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Wilde Wilde West

November 25, 2009

Perhaps one of the most difficult things for us to do is choose a notable and joyous dress for men. There would be more joy in life, if we were to accustom ourselves to use all the beautiful colours we can in fashioning our own clothes… At present we have lost all nobility of dress…

Well said indeed! This is the kind of strong stuff that Pimpernel wishes he’d said, but Oscar Wilde got there first. Mr. Wilde delivered these remarks back in 1882, during an extensive lecture tour he gave in America. The title of the lecture was ‘The Practical Application of the Principles of the Aesthetic Theory to Exterior and Interior House Decoration, With Observations upon Dress and Personal Ornaments.’ (Admittedly not the catchiest of titles and a bit of a mouthful by anyone’s standards. You can read the full text of it here.)

After the rather splendid menswear of the eighteenth century (and earlier) with lavish embellishment, embroidery, bullion and fabulous patterned silks of every colour you can imagine, menswear in the nineteenth century must certainly have seemed a lot less exciting. And just what did Oscar consider the epitome of elegant men’s dress? He considers the draped garments of the Ancient Greeks, allows himself a little excitement over menswear at the time of Charles I (see the Van Dyck portrait of Charles I to the left). He also decides that “the dress of the last century in England is also peculiarly gracious and graceful. There is nothing bizarre or strange about it, but it is full of harmony and beauty.”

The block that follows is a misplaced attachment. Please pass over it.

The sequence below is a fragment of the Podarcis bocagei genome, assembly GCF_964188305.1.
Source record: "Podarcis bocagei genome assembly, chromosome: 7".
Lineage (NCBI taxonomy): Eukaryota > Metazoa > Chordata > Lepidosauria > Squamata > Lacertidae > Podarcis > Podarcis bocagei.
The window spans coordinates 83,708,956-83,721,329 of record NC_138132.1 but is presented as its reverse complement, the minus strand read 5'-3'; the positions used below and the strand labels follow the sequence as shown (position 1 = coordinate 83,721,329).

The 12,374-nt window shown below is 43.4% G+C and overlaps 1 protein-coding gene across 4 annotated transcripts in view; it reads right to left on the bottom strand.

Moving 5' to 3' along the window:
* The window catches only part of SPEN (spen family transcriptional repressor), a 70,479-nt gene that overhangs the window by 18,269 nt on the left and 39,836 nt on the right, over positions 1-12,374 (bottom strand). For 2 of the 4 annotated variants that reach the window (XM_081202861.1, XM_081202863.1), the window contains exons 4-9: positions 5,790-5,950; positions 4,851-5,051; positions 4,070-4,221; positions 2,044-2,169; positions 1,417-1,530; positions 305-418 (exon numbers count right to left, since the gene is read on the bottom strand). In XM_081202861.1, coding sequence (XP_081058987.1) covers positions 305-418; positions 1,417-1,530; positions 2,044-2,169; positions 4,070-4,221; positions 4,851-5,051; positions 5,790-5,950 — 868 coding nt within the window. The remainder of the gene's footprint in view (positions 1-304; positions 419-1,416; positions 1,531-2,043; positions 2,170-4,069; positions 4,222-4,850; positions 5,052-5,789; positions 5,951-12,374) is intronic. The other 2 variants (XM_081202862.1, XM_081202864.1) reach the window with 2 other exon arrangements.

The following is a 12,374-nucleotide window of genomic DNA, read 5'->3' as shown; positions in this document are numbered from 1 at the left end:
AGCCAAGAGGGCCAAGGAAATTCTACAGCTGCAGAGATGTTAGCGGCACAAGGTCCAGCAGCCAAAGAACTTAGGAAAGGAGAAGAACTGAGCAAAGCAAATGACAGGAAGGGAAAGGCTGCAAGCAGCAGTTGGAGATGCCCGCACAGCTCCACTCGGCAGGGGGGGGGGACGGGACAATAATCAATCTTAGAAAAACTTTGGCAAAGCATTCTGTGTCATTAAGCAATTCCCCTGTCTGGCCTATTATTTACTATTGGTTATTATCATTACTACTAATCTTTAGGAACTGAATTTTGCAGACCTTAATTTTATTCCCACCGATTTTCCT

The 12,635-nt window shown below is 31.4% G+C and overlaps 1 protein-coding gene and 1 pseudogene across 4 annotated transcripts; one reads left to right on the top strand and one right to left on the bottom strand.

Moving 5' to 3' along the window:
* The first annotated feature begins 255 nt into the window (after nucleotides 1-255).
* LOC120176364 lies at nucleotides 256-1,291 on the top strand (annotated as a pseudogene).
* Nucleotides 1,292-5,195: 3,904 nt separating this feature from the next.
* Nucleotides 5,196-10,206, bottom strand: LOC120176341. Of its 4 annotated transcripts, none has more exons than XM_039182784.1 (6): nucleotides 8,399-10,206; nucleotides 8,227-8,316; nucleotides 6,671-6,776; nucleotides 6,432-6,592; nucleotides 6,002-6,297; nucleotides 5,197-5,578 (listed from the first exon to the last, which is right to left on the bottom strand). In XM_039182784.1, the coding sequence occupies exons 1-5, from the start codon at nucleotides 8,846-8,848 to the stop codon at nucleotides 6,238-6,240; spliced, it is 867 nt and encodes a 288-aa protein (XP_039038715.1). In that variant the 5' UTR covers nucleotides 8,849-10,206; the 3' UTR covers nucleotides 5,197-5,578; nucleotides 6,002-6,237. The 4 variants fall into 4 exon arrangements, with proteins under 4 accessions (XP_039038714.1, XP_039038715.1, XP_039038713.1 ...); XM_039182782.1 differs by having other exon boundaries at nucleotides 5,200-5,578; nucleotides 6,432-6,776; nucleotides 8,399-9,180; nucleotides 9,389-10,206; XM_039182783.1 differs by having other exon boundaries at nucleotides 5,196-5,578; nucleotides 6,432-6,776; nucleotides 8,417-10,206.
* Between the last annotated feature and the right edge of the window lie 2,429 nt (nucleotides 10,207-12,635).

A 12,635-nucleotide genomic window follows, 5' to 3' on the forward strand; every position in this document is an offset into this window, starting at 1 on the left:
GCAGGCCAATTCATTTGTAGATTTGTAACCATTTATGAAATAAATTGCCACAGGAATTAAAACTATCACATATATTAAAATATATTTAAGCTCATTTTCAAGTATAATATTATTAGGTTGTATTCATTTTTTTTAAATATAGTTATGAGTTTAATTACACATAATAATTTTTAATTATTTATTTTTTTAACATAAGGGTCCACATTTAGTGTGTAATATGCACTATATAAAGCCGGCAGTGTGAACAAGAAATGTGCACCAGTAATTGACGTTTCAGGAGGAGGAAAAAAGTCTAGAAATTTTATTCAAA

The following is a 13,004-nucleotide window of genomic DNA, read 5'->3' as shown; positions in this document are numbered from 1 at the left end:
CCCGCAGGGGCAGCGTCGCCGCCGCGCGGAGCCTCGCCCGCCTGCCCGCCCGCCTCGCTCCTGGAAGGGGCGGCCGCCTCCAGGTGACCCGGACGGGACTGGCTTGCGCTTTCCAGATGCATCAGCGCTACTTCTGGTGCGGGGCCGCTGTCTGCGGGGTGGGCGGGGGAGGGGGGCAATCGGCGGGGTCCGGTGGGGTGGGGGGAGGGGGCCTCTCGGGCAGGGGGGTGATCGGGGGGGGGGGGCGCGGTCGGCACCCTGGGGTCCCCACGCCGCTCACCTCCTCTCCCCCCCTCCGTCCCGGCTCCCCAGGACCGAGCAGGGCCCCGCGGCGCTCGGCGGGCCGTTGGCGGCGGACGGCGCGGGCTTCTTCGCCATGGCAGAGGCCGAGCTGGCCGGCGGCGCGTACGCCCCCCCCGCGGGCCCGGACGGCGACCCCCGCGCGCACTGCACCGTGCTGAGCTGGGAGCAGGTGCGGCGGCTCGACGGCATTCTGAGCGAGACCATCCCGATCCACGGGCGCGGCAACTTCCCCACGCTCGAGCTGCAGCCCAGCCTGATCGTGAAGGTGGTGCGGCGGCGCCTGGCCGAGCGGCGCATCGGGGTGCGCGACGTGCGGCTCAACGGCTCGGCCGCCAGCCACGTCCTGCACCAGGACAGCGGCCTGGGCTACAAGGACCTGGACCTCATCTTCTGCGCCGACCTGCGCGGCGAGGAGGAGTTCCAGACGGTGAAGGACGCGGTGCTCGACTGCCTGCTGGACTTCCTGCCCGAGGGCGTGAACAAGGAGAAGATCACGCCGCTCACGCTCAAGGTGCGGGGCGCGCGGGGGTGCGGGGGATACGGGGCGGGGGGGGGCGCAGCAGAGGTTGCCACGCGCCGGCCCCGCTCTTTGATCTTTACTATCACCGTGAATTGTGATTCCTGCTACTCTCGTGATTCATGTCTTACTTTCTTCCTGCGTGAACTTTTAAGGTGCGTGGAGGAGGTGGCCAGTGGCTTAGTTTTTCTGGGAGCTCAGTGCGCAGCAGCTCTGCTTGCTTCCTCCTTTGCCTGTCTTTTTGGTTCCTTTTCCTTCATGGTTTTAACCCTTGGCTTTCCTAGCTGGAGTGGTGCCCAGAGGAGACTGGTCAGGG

And then he makes a surprising choice…

In all my journeys through the country, the only well-dressed men that I saw – and in saying this I earnestly deprecate the polished indignation of your Fifth Avenue dandies–were the Western miners. Their wide-brimmed hats, which shaded their faces from the sun and protected them from the rain, and the cloak, which is by far the most beautiful piece of drapery ever invented, may well be dwelt on with admiration. Their high boots, too, were sensible and practical. They wore only what was comfortable, and therefore beautiful.

This was an echo of the same rationale that would prompt Wilde to explain his own stage dress of black velvet jacket, lace cravat, silk knee breeches, and patent leather pumps thus: “When a man is going to walk or row, or perform feats which require a display of strength and muscle, the trousers are done away with and knee breeches are worn.”

Opinion on Wilde in America was divided but never neutral. Critics loved or hated him. But, surprisingly perhaps, where he was most loved was the West. Or rather, at that time, the Wild West. Not long before Wilde arrived in America, Pat Garrett had gunned down Billy the Kid. Wilde himself would pass through Jesse James’ home town in Kansas and learn that James himself had just been assassinated by a member of his own gang. But this love was reciprocated, for Wilde seemed to fall for the West, its rough romance, its lawless heroes and perhaps its vast possibility for freedom.

And then, smitten, he began to embrace the West’s dress. In her fascinating article Oscar Wilde’s West on the Literary Traveler website, Jan Wellington writes about Oscar’s reception, and admiration of how he carried himself:
In Denver, a reporter for the Times described Wilde in his flowing locks, wide-brimmed hat, and the long duster he had recently adopted as “not unlike a Texas ranger who had struck it rich.”  The Denver Republican declared approvingly “that if placed in a mining camp dance hall, [the Aesthete] would pass for a real bold, bad man.” The Leadville miners, whom Wilde dined with, recalled that “[t]hat Oscar Wilde is some art guy, but he can drink any of us under the table and afterwards carry us home two at a time”.

Pimpernel very much admires Mr. Wilde’s embracing of a dress aesthetic that combines the beautiful and the practical, his rejection of wearing garment’s simply because they were the current fashion. His enthusiastic adoption of clothing that spoke to him and appealed as a statement of some higher truth. After all, in his duster coat and wide hat perhaps Oscar felt he carried with him a little part of the untamed free spirit of the Wild Wild West.

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